The focus on mental wellbeing within rural and farming communities

One in four people in the UK have been diagnosed with a mental illness and looking after our mental wellbeing has become one of the biggest national health challenges. For rural and farming communities, figures indicate that on average one farmer a week dies by suicide, making the subject of mental health increasingly important.

With two awareness days that took place in the autumn – World Suicide Prevention day on 10th September and World Mental Health Awareness day on 10th October – the national spotlight is firmly upon our mental health.

What is causing poor mental health in rural areas?

Nearly 10 million of the population in England live in areas defined as rural. And this number is growing.  Statistics show that if you live in the countryside you are less likely to die prematurely from cancer, stroke or coronary heart disease. On average, people born in very rural areas will live up to two years longer than those in major urban area.

While this is good news for the physical health of rural communities, what does this mean for the mental health of these communities? They face a number of specific challenges which can impact their mental wellbeing, including:

Rural communities are getting older 

The rural population is ageing whilst at the same time many of the younger population are choosing urban living over rural life. This presents a number of complex healthcare needs associated with ageing populations.

Financial pressures are taking their toll

A major cause of stress and depression for British farmers are the financial pressures they face, the ongoing uncertainty over Brexit and the impact of bad weather upon their businesses. The Office of National Statistics (ONS) identified that the risk of suicide was higher amongst those working in specific agricultural roles such as harvesting crops and rearing animals (almost twice the national average).

Poverty in rural areas is also highly concentrated amongst older people, leading to financial worries and concerns about being able to make ends meet.

Isolation & social exclusion

Changes in the make-up of rural communities are leading to increased social isolation and loneliness, especially among older people. Feeling isolated and socially excluded can have a profound effect upon people’s emotional and mental health.

Limited digital access

A combination of the older demographic and the unavailability of high speed broadband and mobile phone networks are leading to an increasing digital gap between urban and rural areas. This is compounded by the growing number of essential services – such as banking and health-related services – that are now accessible online.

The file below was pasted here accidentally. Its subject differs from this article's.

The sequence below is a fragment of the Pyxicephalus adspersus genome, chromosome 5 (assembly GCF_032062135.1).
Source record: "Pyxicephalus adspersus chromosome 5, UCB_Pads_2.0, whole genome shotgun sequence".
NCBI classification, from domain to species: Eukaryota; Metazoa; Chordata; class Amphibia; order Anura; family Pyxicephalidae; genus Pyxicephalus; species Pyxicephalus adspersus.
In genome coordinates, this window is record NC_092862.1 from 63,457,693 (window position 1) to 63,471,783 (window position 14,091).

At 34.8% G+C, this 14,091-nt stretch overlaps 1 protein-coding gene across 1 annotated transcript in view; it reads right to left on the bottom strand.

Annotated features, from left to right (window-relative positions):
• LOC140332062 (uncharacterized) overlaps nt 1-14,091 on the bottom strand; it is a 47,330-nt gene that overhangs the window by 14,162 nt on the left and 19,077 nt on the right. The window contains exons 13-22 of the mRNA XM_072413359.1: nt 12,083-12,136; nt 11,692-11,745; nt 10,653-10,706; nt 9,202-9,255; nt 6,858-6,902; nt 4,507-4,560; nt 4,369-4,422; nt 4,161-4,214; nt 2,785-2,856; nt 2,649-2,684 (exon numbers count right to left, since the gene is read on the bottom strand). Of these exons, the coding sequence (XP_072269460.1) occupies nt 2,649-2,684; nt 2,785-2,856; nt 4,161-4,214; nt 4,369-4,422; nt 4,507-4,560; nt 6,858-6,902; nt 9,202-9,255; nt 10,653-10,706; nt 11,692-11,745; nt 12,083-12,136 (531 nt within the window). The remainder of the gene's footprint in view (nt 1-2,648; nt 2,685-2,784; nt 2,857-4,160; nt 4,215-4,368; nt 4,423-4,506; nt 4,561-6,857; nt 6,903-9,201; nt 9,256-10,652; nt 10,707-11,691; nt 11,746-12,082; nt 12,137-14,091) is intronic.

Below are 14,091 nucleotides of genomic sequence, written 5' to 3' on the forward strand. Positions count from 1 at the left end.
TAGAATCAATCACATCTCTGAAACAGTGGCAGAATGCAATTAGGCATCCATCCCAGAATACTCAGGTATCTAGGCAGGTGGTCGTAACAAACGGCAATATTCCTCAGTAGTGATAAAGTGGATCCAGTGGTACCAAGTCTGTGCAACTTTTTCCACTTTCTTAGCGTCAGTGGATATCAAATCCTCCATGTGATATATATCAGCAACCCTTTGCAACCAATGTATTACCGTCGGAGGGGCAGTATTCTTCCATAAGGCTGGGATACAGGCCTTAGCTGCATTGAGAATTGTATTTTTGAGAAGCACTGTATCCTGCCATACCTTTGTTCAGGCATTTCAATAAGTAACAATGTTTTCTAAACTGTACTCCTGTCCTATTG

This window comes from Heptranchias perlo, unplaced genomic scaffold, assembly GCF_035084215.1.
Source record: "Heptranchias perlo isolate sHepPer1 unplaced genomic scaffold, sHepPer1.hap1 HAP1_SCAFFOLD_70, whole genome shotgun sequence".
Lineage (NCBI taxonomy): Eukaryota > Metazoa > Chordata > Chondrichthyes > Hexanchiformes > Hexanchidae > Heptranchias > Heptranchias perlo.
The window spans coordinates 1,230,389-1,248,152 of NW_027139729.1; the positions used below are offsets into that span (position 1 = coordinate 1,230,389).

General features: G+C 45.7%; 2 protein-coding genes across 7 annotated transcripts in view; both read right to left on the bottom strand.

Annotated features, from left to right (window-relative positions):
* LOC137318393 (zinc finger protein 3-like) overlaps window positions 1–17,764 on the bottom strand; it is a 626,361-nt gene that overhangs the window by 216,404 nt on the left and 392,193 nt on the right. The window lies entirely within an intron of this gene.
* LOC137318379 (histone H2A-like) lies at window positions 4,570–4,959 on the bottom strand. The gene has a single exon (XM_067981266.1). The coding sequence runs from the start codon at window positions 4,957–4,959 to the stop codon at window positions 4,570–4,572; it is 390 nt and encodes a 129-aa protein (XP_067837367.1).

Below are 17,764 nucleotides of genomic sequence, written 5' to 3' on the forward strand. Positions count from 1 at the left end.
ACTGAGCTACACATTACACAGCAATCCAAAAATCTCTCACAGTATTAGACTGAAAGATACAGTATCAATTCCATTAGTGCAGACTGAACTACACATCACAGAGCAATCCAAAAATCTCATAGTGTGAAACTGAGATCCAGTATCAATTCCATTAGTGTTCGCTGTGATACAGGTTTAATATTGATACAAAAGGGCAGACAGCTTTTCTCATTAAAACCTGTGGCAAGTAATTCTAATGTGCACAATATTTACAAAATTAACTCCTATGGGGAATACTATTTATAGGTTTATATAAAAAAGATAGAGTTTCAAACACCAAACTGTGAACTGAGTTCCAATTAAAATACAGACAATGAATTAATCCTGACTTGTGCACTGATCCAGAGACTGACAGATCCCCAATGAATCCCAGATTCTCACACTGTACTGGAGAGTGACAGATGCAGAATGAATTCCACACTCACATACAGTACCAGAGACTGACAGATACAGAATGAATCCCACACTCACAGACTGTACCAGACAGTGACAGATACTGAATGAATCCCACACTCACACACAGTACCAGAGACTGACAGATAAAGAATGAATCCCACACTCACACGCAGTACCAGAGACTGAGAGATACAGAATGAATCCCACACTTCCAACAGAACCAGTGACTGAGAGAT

Access to healthcare services

Rural communities have to travel further to access health and wellbeing services. Longer distances to GPs, dentists, hospitals and other health facilities mean that rural residents can experience ‘distance decay’ where service use decreases with increasing distance. Figures show that:

  • 80% of rural residents live within 4km of a GP surgery, compared with 98% of the urban population
  • Only 55% of rural households live within 8km of a hospital compared to 97% of urban households
  • 57% of rural residents live within 4km of an NHS dentist, compared with 98% of the urban population

People in rural communities may have limited access to the diversity of care they need. Typically, the closest healthcare providers are generalists and it is harder to access specialised mental health support. It is common for mental health services provided in rural areas to be orientated towards crisis intervention, not focused on prevention. This can increase the feeling of isolation that people experiencing mental health issues feel.

Stigma

Culturally, for many living in rural and farming communities, talking about their feelings does not come naturally. Some people feel that there is still a stigma associated around talking about their mental health and this can prevent them from opening up in the first place.

High profile campaigns such as ‘Heads Together’ and the promotion of the ‘it’s ok to not be ok’ message are helping and increasing awareness, but many accept that this is just the start and there is still more to be done to address our national psyche of ‘keeping a stiff upper lip’.

Support is on hand

No one has to face mental health problems alone. If you can’t talk to your family or friends, there are lots of organisations who offer confidential support:

 

For more information on Mental Health contact Richard Gould, Director of Commercial, Howden Employee Benefits & Wellbeing richard.gould@howdengroup.com 

For any rural insurance matters contact Pat Jones, Executive Director – Head of Rural pat.jones@rkharrison.com